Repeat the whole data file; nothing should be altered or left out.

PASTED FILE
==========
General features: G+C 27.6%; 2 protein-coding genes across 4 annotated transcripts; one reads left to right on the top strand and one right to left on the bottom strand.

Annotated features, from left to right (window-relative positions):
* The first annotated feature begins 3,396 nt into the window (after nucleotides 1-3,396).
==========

General features: G+C 27.6%; 2 protein-coding genes across 4 annotated transcripts; one reads left to right on the top strand and one right to left on the bottom strand.

Annotated features, from left to right (window-relative positions):
* The first annotated feature begins 3,396 nt into the window (after nucleotides 1-3,396).